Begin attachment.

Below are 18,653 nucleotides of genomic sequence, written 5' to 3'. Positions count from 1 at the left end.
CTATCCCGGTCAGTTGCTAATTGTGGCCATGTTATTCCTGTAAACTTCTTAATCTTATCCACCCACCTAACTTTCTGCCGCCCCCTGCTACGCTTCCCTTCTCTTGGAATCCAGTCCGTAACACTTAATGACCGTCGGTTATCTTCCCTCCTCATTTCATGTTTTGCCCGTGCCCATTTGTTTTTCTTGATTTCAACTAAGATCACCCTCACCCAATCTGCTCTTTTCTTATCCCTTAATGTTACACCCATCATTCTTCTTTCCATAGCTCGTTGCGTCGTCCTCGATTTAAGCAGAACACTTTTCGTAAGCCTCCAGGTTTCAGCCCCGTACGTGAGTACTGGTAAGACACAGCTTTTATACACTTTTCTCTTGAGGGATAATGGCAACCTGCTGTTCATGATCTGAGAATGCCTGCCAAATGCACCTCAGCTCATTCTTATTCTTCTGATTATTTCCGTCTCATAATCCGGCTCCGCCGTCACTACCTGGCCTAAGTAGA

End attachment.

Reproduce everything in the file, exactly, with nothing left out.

Below are 18,653 nucleotides of genomic sequence, written 5' to 3'. Positions count from 1 at the left end.
CTATCCCGGTCAGTTGCTAATTGTGGCCATGTTATTCCTGTAAACTTCTTAATCTTATCCACCCACCTAACTTTCTGCCGCCCCCTGCTACGCTTCCCTTCTCTTGGAATCCAGTCCGTAACACTTAATGACCGTCGGTTATCTTCCCTCCTCATTTCATGTTTTGCCCGTGCCCATTTGTTTTTCTTGATTTCAACTAAGATCACCCTCACCCAATCTGCTCTTTTCTTATCCCTTAATGTTACACCCATCATTCTTCTTTCCATAGCTCGTTGCGTCGTCCTCGATTTAAGCAGAACACTTTTCGTAAGCCTCCAGGTTTCAGCCCCGTACGTGAGTACTGGTAAGACACAGCTTTTATACACTTTTCTCTTGAGGGATAATGGCAACCTGCTGTTCATGATCTGAGAATGCCTGCCAAATGCACCTCAGCTCATTCTTATTCTTCTGATTATTTCCGTCTCATAATCCGGCTCCGCCGTCACTACCTGGCCTAAGTAGA